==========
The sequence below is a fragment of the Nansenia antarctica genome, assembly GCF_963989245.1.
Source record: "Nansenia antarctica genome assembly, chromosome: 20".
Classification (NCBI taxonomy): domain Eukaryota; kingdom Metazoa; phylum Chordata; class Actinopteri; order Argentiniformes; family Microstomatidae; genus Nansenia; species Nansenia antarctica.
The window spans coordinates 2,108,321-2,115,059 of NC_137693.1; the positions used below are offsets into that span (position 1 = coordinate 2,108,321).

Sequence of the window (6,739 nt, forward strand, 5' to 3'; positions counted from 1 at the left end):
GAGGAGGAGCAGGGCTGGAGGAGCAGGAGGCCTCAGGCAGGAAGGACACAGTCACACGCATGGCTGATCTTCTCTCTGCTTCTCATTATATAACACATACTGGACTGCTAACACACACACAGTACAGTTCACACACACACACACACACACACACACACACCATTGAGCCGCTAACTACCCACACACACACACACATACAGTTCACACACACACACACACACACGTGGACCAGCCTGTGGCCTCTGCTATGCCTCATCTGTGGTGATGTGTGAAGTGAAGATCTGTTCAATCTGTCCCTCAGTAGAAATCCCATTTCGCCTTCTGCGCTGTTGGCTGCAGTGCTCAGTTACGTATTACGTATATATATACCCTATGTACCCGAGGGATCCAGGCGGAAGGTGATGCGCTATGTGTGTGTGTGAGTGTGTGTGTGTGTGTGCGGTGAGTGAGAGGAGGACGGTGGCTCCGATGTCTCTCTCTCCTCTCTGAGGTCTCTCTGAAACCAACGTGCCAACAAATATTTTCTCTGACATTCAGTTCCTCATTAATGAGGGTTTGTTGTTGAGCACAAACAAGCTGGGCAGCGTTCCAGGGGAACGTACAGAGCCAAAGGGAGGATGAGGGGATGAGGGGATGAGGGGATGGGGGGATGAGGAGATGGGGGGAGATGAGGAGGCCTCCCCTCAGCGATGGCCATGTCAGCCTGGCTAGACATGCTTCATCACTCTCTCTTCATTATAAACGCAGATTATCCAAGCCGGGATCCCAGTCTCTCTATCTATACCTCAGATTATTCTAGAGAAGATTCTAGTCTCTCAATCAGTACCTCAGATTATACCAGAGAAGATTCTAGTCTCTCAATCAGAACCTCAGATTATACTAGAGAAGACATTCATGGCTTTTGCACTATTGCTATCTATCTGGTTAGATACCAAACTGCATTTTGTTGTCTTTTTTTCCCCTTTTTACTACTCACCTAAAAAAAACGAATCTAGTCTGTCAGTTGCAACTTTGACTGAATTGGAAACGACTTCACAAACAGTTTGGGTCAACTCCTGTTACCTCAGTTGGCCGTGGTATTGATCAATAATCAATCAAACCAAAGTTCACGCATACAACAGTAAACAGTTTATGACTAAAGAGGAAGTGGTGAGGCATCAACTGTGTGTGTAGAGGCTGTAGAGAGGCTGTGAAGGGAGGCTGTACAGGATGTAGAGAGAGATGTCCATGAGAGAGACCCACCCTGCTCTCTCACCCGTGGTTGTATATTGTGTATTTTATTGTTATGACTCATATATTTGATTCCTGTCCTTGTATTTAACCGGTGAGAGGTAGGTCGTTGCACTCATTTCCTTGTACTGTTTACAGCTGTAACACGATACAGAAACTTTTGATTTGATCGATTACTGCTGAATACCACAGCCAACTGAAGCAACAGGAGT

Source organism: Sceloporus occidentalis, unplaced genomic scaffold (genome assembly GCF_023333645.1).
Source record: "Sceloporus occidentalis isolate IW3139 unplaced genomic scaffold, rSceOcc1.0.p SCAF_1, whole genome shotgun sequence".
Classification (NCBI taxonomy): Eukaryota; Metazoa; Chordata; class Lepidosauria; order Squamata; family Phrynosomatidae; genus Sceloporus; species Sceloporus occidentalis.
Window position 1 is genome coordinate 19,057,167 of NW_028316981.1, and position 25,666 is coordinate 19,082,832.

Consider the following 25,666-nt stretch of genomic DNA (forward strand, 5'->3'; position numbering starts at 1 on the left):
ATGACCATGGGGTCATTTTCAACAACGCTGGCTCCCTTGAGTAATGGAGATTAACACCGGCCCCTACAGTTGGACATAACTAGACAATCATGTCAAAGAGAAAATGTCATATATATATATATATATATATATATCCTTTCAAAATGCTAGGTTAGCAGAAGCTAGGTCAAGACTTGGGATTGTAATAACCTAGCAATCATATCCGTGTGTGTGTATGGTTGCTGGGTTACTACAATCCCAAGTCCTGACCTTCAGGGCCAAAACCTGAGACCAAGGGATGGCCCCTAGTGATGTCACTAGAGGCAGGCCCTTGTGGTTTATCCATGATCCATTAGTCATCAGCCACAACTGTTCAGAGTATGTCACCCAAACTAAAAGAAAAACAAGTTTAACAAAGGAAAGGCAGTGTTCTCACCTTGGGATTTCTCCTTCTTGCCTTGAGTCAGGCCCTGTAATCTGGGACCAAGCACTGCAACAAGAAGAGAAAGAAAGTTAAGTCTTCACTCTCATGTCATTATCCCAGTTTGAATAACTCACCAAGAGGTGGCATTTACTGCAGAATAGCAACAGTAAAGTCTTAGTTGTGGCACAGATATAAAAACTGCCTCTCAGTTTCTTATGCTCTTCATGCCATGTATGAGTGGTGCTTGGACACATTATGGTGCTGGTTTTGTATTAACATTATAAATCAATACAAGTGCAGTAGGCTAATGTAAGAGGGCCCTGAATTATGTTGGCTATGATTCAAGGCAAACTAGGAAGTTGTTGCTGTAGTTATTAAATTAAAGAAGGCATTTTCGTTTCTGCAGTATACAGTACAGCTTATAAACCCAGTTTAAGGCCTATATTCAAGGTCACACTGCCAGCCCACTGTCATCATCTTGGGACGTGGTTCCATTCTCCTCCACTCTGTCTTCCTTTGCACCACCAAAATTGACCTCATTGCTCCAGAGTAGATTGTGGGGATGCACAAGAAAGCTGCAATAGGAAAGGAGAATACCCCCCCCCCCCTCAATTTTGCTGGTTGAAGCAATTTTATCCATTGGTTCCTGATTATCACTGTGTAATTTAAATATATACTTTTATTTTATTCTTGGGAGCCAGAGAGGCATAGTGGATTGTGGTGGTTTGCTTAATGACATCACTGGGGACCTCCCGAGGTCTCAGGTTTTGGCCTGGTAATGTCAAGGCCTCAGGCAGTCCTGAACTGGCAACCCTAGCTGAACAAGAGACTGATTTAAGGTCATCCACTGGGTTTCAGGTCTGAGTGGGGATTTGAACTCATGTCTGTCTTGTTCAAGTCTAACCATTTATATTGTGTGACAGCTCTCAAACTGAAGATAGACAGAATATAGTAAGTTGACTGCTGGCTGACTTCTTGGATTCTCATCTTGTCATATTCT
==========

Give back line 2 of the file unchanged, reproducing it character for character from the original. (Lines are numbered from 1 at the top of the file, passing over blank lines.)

Source record: "Nansenia antarctica genome assembly, chromosome: 20".